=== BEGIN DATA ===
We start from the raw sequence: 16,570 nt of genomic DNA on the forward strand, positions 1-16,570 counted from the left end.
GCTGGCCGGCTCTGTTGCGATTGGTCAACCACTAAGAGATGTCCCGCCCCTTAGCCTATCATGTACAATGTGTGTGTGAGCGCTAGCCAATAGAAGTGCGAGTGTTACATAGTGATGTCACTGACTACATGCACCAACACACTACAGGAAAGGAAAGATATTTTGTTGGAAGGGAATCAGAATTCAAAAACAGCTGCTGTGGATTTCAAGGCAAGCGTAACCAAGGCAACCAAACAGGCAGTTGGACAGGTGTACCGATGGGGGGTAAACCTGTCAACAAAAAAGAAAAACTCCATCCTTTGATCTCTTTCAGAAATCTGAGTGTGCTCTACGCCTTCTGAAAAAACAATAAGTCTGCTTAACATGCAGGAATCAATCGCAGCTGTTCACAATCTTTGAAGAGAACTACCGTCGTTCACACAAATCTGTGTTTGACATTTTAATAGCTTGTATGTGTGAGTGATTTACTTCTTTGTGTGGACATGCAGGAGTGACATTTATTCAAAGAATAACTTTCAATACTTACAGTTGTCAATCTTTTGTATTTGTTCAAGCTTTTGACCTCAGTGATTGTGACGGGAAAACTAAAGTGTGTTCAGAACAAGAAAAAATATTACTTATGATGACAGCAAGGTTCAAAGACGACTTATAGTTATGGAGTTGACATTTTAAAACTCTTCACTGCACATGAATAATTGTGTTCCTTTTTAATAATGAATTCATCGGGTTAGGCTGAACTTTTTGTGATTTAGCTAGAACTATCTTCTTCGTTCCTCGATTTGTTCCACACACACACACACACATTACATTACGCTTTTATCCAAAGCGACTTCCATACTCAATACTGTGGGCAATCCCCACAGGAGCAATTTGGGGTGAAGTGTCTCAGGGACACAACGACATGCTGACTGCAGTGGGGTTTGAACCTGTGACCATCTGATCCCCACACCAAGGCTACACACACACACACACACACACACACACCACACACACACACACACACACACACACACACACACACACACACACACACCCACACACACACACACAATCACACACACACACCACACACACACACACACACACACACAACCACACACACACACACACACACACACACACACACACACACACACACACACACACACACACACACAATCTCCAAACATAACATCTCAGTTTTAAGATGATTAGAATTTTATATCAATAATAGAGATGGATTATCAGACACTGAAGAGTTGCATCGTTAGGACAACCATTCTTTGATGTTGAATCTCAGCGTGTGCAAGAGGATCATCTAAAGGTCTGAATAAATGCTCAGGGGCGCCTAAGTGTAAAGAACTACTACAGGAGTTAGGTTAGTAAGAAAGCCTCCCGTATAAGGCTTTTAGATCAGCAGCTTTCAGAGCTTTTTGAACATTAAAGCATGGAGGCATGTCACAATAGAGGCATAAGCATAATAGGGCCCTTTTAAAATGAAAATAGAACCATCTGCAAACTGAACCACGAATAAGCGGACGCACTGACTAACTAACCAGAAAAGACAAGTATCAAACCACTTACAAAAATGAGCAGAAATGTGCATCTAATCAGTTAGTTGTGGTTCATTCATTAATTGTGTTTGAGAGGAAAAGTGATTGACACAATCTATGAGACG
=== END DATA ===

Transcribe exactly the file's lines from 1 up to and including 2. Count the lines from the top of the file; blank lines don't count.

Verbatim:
We start from the raw sequence: 16,570 nt of genomic DNA on the forward strand, positions 1-16,570 counted from the left end.
GCTGGCCGGCTCTGTTGCGATTGGTCAACCACTAAGAGATGTCCCGCCCCTTAGCCTATCATGTACAATGTGTGTGTGAGCGCTAGCCAATAGAAGTGCGAGTGTTACATAGTGATGTCACTGACTACATGCACCAACACACTACAGGAAAGGAAAGATATTTTGTTGGAAGGGAATCAGAATTCAAAAACAGCTGCTGTGGATTTCAAGGCAAGCGTAACCAAGGCAACCAAACAGGCAGTTGGACAGGTGTACCGATGGGGGGTAAACCTGTCAACAAAAAAGAAAAACTCCATCCTTTGATCTCTTTCAGAAATCTGAGTGTGCTCTACGCCTTCTGAAAAAACAATAAGTCTGCTTAACATGCAGGAATCAATCGCAGCTGTTCACAATCTTTGAAGAGAACTACCGTCGTTCACACAAATCTGTGTTTGACATTTTAATAGCTTGTATGTGTGAGTGATTTACTTCTTTGTGTGGACATGCAGGAGTGACATTTATTCAAAGAATAACTTTCAATACTTACAGTTGTCAATCTTTTGTATTTGTTCAAGCTTTTGACCTCAGTGATTGTGACGGGAAAACTAAAGTGTGTTCAGAACAAGAAAAAATATTACTTATGATGACAGCAAGGTTCAAAGACGACTTATAGTTATGGAGTTGACATTTTAAAACTCTTCACTGCACATGAATAATTGTGTTCCTTTTTAATAATGAATTCATCGGGTTAGGCTGAACTTTTTGTGATTTAGCTAGAACTATCTTCTTCGTTCCTCGATTTGTTCCACACACACACACACACATTACATTACGCTTTTATCCAAAGCGACTTCCATACTCAATACTGTGGGCAATCCCCACAGGAGCAATTTGGGGTGAAGTGTCTCAGGGACACAACGACATGCTGACTGCAGTGGGGTTTGAACCTGTGACCATCTGATCCCCACACCAAGGCTACACACACACACACACACACACACACACCACACACACACACACACACACACACACACACACACACACACACACACACCCACACACACACACACAATCACACACACACACCACACACACACACACACACACACACAACCACACACACACACACACACACACACACACACACACACACACACACACACACACACACACACACAATCTCCAAACATAACATCTCAGTTTTAAGATGATTAGAATTTTATATCAATAATAGAGATGGATTATCAGACACTGAAGAGTTGCATCGTTAGGACAACCATTCTTTGATGTTGAATCTCAGCGTGTGCAAGAGGATCATCTAAAGGTCTGAATAAATGCTCAGGGGCGCCTAAGTGTAAAGAACTACTACAGGAGTTAGGTTAGTAAGAAAGCCTCCCGTATAAGGCTTTTAGATCAGCAGCTTTCAGAGCTTTTTGAACATTAAAGCATGGAGGCATGTCACAATAGAGGCATAAGCATAATAGGGCCCTTTTAAAATGAAAATAGAACCATCTGCAAACTGAACCACGAATAAGCGGACGCACTGACTAACTAACCAGAAAAGACAAGTATCAAACCACTTACAAAAATGAGCAGAAATGTGCATCTAATCAGTTAGTTGTGGTTCATTCATTAATTGTGTTTGAGAGGAAAAGTGATTGACACAATCTATGAGACG